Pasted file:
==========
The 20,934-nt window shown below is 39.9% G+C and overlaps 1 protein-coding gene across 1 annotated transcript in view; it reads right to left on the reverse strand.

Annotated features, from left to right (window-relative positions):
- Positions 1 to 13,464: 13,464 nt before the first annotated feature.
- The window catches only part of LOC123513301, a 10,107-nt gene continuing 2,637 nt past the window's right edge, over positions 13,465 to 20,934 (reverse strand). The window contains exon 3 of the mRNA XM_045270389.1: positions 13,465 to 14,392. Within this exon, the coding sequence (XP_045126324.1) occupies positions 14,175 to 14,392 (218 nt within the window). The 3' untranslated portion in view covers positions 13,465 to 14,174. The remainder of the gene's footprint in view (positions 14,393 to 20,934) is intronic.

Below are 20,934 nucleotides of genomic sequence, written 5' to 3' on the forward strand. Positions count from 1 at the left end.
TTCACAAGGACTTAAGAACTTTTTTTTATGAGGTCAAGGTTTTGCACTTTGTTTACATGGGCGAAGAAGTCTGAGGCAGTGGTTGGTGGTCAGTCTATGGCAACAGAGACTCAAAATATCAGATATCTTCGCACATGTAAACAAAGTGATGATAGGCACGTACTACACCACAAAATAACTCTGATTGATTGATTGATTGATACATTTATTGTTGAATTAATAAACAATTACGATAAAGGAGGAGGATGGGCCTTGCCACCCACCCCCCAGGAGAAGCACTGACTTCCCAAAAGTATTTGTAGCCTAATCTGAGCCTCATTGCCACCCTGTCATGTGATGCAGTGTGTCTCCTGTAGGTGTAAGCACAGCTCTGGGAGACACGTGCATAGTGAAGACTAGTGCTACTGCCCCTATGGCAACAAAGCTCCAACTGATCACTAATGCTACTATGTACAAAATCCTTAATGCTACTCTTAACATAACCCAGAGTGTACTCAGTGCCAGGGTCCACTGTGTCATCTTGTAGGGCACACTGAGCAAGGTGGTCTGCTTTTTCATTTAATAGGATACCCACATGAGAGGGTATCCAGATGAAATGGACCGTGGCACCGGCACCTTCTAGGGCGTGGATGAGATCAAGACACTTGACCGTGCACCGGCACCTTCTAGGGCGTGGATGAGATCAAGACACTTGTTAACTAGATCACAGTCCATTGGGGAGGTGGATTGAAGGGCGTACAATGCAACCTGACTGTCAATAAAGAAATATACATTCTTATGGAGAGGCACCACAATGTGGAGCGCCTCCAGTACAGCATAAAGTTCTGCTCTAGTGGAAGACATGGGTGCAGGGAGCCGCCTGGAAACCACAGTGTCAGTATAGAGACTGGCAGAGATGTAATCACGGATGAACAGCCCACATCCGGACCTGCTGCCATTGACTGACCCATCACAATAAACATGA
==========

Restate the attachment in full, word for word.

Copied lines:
The 20,934-nt window shown below is 39.9% G+C and overlaps 1 protein-coding gene across 1 annotated transcript in view; it reads right to left on the reverse strand.

Annotated features, from left to right (window-relative positions):
- Positions 1 to 13,464: 13,464 nt before the first annotated feature.
- The window catches only part of LOC123513301, a 10,107-nt gene continuing 2,637 nt past the window's right edge, over positions 13,465 to 20,934 (reverse strand). The window contains exon 3 of the mRNA XM_045270389.1: positions 13,465 to 14,392. Within this exon, the coding sequence (XP_045126324.1) occupies positions 14,175 to 14,392 (218 nt within the window). The 3' untranslated portion in view covers positions 13,465 to 14,174. The remainder of the gene's footprint in view (positions 14,393 to 20,934) is intronic.

Below are 20,934 nucleotides of genomic sequence, written 5' to 3' on the forward strand. Positions count from 1 at the left end.
TTCACAAGGACTTAAGAACTTTTTTTTATGAGGTCAAGGTTTTGCACTTTGTTTACATGGGCGAAGAAGTCTGAGGCAGTGGTTGGTGGTCAGTCTATGGCAACAGAGACTCAAAATATCAGATATCTTCGCACATGTAAACAAAGTGATGATAGGCACGTACTACACCACAAAATAACTCTGATTGATTGATTGATTGATACATTTATTGTTGAATTAATAAACAATTACGATAAAGGAGGAGGATGGGCCTTGCCACCCACCCCCCAGGAGAAGCACTGACTTCCCAAAAGTATTTGTAGCCTAATCTGAGCCTCATTGCCACCCTGTCATGTGATGCAGTGTGTCTCCTGTAGGTGTAAGCACAGCTCTGGGAGACACGTGCATAGTGAAGACTAGTGCTACTGCCCCTATGGCAACAAAGCTCCAACTGATCACTAATGCTACTATGTACAAAATCCTTAATGCTACTCTTAACATAACCCAGAGTGTACTCAGTGCCAGGGTCCACTGTGTCATCTTGTAGGGCACACTGAGCAAGGTGGTCTGCTTTTTCATTTAATAGGATACCCACATGAGAGGGTATCCAGATGAAATGGACCGTGGCACCGGCACCTTCTAGGGCGTGGATGAGATCAAGACACTTGACCGTGCACCGGCACCTTCTAGGGCGTGGATGAGATCAAGACACTTGTTAACTAGATCACAGTCCATTGGGGAGGTGGATTGAAGGGCGTACAATGCAACCTGACTGTCAATAAAGAAATATACATTCTTATGGAGAGGCACCACAATGTGGAGCGCCTCCAGTACAGCATAAAGTTCTGCTCTAGTGGAAGACATGGGTGCAGGGAGCCGCCTGGAAACCACAGTGTCAGTATAGAGACTGGCAGAGATGTAATCACGGATGAACAGCCCACATCCGGACCTGCTGCCATTGACTGACCCATCACAATAAACATGA